Well we are going to take a quick break right here, hear a word from our sponsor then we will be back on Green Talk Radio. We are talking today with green blogger Maryanne Conlin, a.k.a. MC Milker as I know her on Twitter and other social networks.  She is the lead writer for ecopreneurist.com in addition to having a marketing consultant practice.

Sean Daily: Hey we’re back on Green Talk Radio; this is Sean Daily interviewing today Maryanne Conlin, a.k.a. MC Milker, a LOHAS industry blogger who serves as the lead writer for ecopreneurist.com in addition to having a marketing consultant practice. Maryanne, we were talking before the break about your background and some of the trends that you are seeing in the industry. We also talked about segmentation of the green consumer market, I was wondering if you would for the marketers and business owners out there maybe take the information that you laid out, in terms of the segmentation of the market of green consumers, and then maybe tell them how to apply that information in terms of targeting and understanding their market.

Maryanne Conlin: Sure Sean, I would love to do that, because right now is a really interesting time for a green business and green marketing. I consider green to be at a tipping point from the business standpoint, from a marketing stand point, that is it has gotten to this point where there is so much saturation of green, and that there is so much awareness that there needs to become differentiations.  And by that I mean people need to really talk benefit. Now, it is interesting I was talking to some folks over at one of my clients, a fortune 100 company, and they were talking about some of the efforts that they were making to get certifications required for green, to make sure that they had green offerings and off the cuff the marketing manager I was speaking with basically said, “You know I’m not sure exactly if the consumers will even care about it, but it kind of seems like something we need to do.” And that I thought was really relevant for the discussion right now, which comes back to, you need as a business owner, as a large corporation, as a marketing person, to go beyond green, the word, to go to consumer benefits, and that’s a real basic marketing concept that hasn’t been needed. When you are on a trend, with it starting, they start off usually as a fad or something, a trend or fad starts off and all you need to do is really invoke the word green.  Green means to save the planet, green means good, green means I’m being a good planet citizen.  Now that everybody is green, or that everybody is moving towards green, companies need to make sure that their products are really speaking to the benefit of the consumer that is being conveyed. In other words when we talked about the segment of the consumers that are interested in health and wellness, well it is no longer okay to just say organic or just say natural, that’s not a benefit that’s a feature, that’s natural.  But why is that good? Well, because makes you healthier, it makes your skin work better, it helps your stomach, it makes your child have a better immune system, whatever it is, it is that benefit thing that has become important.  And you and I talked a little bit about the Prius in that earlier part of the segment too, what’s the benefit? Well there is a benefit to the planet, yes, we are reducing emissions. But there is also a personal benefit for the consumer, which is saving gas mileage, or alternately feeling good about yourself for saving the planet. But to this point consumers have not really seen that that often on green products, what they’ve seen are the big over arching terms of green or natural, or good for.  So I think that is the big change we are seeing now.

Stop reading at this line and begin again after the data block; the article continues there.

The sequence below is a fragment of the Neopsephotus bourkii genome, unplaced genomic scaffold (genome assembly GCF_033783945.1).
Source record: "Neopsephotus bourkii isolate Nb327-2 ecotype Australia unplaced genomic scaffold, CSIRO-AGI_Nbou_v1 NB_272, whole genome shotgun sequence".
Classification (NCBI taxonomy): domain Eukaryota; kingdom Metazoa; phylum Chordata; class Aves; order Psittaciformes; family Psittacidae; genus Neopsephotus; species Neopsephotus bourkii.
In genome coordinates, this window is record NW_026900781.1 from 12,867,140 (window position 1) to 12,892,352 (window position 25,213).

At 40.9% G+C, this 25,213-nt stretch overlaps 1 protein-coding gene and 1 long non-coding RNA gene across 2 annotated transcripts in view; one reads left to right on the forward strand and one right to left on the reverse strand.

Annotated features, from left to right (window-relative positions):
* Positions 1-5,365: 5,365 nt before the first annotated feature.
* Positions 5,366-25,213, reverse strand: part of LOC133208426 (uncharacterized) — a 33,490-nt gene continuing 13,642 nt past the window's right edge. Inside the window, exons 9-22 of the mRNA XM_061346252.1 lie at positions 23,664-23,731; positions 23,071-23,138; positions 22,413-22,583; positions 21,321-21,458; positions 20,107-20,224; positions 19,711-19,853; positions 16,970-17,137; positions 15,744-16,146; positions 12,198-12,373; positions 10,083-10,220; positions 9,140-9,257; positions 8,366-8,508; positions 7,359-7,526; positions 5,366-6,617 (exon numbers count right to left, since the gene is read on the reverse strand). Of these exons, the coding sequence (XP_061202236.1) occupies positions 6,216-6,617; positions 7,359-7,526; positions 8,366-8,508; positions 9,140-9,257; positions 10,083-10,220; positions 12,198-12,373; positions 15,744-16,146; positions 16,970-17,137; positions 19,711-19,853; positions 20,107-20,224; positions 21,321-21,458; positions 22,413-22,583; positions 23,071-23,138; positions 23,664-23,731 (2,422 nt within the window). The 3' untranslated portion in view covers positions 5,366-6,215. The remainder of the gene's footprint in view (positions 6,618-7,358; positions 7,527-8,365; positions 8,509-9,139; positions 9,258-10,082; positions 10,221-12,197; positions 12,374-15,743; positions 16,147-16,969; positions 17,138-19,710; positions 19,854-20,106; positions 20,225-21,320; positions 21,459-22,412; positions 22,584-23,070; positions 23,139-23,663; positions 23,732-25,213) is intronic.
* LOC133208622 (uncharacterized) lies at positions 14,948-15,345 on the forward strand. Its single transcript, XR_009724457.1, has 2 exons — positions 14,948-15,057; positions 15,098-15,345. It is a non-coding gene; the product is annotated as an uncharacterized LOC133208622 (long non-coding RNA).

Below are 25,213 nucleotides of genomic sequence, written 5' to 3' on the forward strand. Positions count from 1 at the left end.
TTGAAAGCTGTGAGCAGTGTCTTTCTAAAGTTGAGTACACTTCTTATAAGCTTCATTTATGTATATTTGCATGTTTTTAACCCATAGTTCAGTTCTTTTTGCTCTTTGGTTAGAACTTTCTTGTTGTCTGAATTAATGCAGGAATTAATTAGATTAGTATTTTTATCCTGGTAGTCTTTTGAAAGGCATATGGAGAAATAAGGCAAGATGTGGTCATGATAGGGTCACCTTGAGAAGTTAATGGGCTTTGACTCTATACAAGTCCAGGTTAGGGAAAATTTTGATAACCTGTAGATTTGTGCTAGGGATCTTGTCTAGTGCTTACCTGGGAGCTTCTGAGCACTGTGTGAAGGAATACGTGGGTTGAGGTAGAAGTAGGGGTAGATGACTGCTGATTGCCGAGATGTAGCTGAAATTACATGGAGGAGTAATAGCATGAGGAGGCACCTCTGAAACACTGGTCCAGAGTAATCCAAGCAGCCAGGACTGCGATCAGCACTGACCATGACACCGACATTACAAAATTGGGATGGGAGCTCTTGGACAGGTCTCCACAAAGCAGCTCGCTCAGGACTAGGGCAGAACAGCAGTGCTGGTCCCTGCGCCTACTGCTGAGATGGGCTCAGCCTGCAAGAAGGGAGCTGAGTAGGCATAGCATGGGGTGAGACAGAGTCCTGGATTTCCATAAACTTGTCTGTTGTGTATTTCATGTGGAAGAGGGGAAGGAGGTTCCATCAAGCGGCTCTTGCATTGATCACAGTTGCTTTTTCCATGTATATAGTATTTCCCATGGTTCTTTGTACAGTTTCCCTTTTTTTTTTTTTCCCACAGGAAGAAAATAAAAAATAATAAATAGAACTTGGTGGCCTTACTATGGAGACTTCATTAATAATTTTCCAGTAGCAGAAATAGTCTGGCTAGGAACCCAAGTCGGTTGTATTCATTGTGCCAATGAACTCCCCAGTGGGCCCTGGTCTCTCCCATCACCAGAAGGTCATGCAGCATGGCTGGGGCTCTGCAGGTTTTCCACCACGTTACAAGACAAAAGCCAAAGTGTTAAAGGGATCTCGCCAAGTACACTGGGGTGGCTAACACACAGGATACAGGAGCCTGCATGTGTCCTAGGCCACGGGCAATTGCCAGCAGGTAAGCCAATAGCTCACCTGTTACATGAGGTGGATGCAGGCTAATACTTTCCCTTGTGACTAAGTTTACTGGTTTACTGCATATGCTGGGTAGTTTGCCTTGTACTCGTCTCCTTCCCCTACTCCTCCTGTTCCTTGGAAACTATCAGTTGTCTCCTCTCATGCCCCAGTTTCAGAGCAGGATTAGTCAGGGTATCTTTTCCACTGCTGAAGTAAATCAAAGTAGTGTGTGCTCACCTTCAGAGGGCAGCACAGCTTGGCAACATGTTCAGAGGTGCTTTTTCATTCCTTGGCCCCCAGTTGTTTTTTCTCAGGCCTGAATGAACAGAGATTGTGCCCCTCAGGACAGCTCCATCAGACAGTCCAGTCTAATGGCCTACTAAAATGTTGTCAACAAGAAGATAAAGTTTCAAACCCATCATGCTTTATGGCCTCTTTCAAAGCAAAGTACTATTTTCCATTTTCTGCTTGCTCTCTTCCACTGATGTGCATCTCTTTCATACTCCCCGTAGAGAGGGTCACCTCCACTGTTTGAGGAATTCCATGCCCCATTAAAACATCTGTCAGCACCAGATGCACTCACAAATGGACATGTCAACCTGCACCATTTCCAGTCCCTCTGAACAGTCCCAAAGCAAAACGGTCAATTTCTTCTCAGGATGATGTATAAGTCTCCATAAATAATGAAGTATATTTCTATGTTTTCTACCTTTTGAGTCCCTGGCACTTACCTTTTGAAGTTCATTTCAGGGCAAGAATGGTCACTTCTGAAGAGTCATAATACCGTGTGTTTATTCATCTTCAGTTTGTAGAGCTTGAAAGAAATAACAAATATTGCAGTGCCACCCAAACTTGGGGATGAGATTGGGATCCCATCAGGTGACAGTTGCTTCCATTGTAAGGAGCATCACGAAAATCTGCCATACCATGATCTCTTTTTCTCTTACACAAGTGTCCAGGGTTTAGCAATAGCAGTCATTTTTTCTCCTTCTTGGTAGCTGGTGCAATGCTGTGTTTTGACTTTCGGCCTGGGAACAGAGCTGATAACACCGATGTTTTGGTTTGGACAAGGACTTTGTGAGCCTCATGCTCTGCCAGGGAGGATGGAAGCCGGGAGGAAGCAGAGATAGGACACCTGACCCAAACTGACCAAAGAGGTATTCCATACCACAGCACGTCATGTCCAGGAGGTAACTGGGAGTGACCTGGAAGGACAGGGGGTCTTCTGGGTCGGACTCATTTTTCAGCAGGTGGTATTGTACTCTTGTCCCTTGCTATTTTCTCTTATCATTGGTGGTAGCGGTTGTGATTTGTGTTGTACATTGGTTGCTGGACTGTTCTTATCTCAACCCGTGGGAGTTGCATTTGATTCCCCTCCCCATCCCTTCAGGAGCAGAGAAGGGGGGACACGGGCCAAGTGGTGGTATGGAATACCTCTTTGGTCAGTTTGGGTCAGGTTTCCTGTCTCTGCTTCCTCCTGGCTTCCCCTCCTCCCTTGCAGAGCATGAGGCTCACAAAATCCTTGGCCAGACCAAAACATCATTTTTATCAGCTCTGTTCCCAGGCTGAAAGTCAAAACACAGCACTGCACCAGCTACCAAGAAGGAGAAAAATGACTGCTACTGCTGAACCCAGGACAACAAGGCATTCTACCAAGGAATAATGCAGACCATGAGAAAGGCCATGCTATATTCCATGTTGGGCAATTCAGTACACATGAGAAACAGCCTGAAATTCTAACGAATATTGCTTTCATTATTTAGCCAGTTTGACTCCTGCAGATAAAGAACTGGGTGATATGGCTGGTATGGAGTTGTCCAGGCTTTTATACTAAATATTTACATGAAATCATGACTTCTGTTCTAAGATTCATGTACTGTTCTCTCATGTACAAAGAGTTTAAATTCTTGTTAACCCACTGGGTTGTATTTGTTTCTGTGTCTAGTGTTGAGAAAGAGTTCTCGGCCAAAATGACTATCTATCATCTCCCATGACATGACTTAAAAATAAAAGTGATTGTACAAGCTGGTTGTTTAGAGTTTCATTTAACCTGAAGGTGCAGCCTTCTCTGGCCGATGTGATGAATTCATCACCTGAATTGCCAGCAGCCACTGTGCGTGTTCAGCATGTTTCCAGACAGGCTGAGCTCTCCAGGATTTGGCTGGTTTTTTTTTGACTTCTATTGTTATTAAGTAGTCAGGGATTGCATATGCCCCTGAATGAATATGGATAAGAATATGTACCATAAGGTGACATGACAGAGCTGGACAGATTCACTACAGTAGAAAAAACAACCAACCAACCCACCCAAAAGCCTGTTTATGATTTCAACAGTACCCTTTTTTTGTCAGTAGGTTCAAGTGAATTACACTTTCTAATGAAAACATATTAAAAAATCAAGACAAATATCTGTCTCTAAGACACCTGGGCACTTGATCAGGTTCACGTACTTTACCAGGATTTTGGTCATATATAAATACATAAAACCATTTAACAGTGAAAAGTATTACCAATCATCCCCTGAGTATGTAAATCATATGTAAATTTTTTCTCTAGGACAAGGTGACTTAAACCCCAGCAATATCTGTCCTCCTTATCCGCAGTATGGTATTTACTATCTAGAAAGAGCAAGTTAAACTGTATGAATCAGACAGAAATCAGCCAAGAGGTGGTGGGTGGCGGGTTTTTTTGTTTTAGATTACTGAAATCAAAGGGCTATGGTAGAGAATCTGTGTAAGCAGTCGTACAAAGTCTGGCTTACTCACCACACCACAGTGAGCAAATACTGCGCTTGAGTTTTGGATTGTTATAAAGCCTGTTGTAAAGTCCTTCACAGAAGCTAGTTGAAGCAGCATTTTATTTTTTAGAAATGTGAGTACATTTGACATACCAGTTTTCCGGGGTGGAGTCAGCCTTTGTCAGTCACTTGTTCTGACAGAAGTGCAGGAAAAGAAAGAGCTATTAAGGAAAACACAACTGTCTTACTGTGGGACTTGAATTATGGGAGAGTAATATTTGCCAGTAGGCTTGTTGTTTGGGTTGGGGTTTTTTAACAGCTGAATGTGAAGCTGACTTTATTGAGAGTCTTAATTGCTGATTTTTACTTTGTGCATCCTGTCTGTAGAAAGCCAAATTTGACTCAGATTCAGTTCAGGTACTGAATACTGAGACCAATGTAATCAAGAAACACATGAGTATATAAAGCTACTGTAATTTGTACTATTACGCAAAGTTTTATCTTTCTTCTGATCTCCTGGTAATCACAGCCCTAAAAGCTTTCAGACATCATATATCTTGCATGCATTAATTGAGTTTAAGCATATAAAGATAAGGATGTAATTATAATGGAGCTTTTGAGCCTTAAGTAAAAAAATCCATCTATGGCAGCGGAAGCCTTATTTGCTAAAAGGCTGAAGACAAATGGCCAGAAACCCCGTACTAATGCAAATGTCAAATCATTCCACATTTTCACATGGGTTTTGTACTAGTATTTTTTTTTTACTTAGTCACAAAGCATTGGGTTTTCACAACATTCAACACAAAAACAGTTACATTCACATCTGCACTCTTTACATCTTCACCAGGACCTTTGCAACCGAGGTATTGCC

Sean Daily: Yeah, you make a good point, and it makes sense to me, that there’s a premium that all of these various segments of consumers are willing to pay on maybe a sliding scale for going green and buying more sustainable products and in a down economy one would expect that that’s going to, that those thresholds are going to reduce at all levels, because it is just necessary based on the economics of people’s pocket books, so that makes a lot of sense. So what about on the promotion side, Maryanne, are there specific type of promotions that you found in your consulting practice with your clients to work better for promoting green businesses?

Maryanne Conlin: Yes, it is interesting to see what has happened. Over the years we have seen more and more triple bottom line approaches; that is people, profit, planet. So from the people end you’re seeing green business teaming up with different types of charities and running promotions with them, one of the things the Arbor Day Foundation will planet a tree for certain types of donations. It is funny because I did these types of promotions oh, back in, back in the eighties actually. I did some promotions with the World Wildlife Federation and I did in the nineties with tree people and with the Arbor Day Foundation. But now it has gotten to the point where everyone is doing those types of promotions and because you find more and more the social entrepreneurship or social giving back has become part of the corporate cultural it’s become less effective as a promotion.

Sean Daily:  Yeah, people know now, I mean even the word green for me has lost all meaning. I mean, I have a sight called greenlivingideas.com and this is called Green Talk Radio, but you know it really warrants more really specifics as people get more educated, and quite frankly marketers use the hell out of the word and make us all numb out to it, we have to get more specific.

Maryanne Conlin:  Yes, well some of the things that I think are working now are going to be more connecting directly with the consumer. You have to really look at, during this recessionary period, there is something that is going to be going on that is dove-tailing, that has been starting but has started earlier but is now dove-tailing with green, which is the slow movement. Slow food, slow travel, you may be familiar with the terms meaning slow travelers fly somewhere, or hopefully don’t fly there. Don’t go too far away…